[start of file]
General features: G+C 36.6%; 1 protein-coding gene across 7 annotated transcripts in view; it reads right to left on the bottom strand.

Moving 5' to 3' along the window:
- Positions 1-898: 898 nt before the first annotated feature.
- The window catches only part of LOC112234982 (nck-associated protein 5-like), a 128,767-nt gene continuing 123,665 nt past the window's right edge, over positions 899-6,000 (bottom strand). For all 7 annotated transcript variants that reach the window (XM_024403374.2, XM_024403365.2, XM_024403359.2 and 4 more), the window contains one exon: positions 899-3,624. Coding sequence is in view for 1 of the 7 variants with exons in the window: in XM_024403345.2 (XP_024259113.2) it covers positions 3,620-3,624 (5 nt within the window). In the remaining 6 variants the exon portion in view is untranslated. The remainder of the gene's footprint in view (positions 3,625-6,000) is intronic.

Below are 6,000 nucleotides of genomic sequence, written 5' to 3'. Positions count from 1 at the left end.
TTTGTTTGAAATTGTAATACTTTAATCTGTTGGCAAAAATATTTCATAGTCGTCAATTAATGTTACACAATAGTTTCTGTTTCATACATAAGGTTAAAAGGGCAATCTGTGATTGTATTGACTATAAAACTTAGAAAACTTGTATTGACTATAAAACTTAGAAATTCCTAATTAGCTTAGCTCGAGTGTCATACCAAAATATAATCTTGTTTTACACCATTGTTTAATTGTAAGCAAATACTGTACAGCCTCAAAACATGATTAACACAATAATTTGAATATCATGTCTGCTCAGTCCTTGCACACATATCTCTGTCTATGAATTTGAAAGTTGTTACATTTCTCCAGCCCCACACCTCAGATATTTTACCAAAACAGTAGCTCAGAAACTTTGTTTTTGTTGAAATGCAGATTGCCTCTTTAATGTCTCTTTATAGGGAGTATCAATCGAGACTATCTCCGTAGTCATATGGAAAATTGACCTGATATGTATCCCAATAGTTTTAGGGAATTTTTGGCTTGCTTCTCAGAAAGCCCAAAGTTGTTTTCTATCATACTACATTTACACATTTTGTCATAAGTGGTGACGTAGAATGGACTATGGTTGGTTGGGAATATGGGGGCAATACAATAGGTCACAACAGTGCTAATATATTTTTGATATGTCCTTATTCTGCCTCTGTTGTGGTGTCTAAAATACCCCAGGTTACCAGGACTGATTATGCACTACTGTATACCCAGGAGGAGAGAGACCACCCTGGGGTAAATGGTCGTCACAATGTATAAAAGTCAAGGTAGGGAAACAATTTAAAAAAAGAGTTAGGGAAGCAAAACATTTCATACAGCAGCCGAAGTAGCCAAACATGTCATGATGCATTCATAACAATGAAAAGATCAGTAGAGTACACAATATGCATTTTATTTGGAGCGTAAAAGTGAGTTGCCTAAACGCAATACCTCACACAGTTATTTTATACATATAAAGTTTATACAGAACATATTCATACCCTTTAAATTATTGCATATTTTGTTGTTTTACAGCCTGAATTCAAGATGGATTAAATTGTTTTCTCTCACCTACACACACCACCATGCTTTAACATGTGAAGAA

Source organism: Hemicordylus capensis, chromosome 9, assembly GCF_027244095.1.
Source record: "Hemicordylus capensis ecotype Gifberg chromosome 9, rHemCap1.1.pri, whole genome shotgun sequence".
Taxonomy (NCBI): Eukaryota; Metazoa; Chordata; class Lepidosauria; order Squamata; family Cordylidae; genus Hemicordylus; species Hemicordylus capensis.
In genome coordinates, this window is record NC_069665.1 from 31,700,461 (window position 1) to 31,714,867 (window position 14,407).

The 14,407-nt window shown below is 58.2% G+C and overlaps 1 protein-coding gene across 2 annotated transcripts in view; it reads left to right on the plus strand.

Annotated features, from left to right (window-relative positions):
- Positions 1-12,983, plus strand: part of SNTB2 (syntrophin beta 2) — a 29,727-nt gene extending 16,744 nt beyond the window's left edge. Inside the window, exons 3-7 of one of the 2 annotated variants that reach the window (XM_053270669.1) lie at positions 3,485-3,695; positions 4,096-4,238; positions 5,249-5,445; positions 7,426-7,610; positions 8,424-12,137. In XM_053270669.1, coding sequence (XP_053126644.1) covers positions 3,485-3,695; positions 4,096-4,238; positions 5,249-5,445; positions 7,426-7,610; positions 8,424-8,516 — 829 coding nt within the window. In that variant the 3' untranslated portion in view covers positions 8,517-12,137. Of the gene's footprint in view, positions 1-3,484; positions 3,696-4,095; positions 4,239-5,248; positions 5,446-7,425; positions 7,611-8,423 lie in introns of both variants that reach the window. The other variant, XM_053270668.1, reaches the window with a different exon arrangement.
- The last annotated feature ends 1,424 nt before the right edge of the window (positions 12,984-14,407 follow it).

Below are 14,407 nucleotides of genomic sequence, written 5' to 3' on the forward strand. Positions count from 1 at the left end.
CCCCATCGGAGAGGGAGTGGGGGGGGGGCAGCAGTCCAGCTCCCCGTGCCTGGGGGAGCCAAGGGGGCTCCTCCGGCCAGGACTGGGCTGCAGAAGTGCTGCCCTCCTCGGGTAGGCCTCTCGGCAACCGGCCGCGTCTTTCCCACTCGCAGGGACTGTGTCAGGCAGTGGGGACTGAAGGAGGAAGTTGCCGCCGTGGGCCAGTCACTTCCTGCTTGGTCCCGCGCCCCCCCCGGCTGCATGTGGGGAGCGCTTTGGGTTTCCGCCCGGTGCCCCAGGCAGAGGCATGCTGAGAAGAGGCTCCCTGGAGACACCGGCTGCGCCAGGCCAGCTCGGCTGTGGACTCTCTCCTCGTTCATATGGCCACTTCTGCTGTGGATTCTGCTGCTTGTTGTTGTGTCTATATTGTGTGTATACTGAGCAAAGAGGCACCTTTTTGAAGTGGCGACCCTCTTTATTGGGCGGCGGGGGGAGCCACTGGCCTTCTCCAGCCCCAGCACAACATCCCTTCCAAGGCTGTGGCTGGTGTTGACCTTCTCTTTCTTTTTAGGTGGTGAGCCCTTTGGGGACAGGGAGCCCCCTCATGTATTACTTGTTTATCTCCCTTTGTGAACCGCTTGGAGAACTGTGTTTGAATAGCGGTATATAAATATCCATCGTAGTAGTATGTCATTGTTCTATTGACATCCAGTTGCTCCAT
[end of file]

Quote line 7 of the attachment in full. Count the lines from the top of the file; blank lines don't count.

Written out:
Source organism: Hemicordylus capensis, chromosome 9, assembly GCF_027244095.1.